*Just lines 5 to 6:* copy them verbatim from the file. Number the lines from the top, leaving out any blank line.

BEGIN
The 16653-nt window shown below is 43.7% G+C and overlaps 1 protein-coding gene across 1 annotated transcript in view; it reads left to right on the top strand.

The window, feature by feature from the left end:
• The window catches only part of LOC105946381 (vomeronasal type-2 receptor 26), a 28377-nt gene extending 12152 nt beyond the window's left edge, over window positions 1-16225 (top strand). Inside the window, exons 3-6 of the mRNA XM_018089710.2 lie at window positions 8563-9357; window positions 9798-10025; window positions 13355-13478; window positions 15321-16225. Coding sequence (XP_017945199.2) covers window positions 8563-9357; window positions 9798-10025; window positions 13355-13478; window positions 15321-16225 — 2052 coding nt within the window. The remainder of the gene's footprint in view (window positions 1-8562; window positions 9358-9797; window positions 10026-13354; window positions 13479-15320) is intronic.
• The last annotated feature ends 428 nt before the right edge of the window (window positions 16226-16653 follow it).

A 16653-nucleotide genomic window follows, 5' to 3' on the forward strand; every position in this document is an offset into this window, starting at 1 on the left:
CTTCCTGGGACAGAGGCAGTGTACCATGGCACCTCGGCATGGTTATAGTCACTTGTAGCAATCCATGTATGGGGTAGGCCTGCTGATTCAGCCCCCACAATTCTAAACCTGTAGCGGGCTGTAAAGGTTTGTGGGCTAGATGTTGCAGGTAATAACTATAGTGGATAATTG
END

A 16653-nucleotide genomic window follows, 5' to 3' on the forward strand; every position in this document is an offset into this window, starting at 1 on the left:
CTTCCTGGGACAGAGGCAGTGTACCATGGCACCTCGGCATGGTTATAGTCACTTGTAGCAATCCATGTATGGGGTAGGCCTGCTGATTCAGCCCCCACAATTCTAAACCTGTAGCGGGCTGTAAAGGTTTGTGGGCTAGATGTTGCAGGTAATAACTATAGTGGATAATTG